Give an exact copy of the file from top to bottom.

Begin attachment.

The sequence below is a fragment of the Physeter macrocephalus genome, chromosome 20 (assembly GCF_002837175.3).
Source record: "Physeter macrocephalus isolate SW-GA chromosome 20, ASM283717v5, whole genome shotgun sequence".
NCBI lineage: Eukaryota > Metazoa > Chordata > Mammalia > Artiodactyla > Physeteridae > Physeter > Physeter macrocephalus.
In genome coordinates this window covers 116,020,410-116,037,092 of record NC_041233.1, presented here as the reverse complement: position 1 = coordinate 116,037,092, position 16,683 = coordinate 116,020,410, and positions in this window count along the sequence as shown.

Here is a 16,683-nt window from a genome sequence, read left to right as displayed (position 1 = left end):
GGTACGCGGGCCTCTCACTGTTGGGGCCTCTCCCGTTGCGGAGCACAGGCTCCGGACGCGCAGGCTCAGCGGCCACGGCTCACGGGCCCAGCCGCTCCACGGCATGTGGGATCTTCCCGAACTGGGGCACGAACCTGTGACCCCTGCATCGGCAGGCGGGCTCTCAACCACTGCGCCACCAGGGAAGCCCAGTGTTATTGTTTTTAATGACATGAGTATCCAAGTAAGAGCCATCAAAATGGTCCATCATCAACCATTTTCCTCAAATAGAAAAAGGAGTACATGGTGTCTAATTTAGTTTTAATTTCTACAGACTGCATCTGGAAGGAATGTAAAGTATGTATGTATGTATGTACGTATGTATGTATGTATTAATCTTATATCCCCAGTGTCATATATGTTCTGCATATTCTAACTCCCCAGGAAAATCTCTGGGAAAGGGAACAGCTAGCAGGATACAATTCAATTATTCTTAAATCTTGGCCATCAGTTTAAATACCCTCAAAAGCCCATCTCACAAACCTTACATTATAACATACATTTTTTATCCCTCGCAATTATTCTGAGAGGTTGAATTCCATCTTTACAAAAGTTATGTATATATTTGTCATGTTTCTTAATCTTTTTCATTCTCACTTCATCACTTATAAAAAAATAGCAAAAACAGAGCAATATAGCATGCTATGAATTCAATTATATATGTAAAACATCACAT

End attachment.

The sequence below is a fragment of the Physeter macrocephalus genome, chromosome 20 (assembly GCF_002837175.3).
Source record: "Physeter macrocephalus isolate SW-GA chromosome 20, ASM283717v5, whole genome shotgun sequence".
NCBI lineage: Eukaryota > Metazoa > Chordata > Mammalia > Artiodactyla > Physeteridae > Physeter > Physeter macrocephalus.
In genome coordinates this window covers 116,020,410-116,037,092 of record NC_041233.1, presented here as the reverse complement: position 1 = coordinate 116,037,092, position 16,683 = coordinate 116,020,410, and positions in this window count along the sequence as shown.

Here is a 16,683-nt window from a genome sequence, read left to right as displayed (position 1 = left end):
GGTACGCGGGCCTCTCACTGTTGGGGCCTCTCCCGTTGCGGAGCACAGGCTCCGGACGCGCAGGCTCAGCGGCCACGGCTCACGGGCCCAGCCGCTCCACGGCATGTGGGATCTTCCCGAACTGGGGCACGAACCTGTGACCCCTGCATCGGCAGGCGGGCTCTCAACCACTGCGCCACCAGGGAAGCCCAGTGTTATTGTTTTTAATGACATGAGTATCCAAGTAAGAGCCATCAAAATGGTCCATCATCAACCATTTTCCTCAAATAGAAAAAGGAGTACATGGTGTCTAATTTAGTTTTAATTTCTACAGACTGCATCTGGAAGGAATGTAAAGTATGTATGTATGTATGTACGTATGTATGTATGTATTAATCTTATATCCCCAGTGTCATATATGTTCTGCATATTCTAACTCCCCAGGAAAATCTCTGGGAAAGGGAACAGCTAGCAGGATACAATTCAATTATTCTTAAATCTTGGCCATCAGTTTAAATACCCTCAAAAGCCCATCTCACAAACCTTACATTATAACATACATTTTTTATCCCTCGCAATTATTCTGAGAGGTTGAATTCCATCTTTACAAAAGTTATGTATATATTTGTCATGTTTCTTAATCTTTTTCATTCTCACTTCATCACTTATAAAAAAATAGCAAAAACAGAGCAATATAGCATGCTATGAATTCAATTATATATGTAAAACATCACAT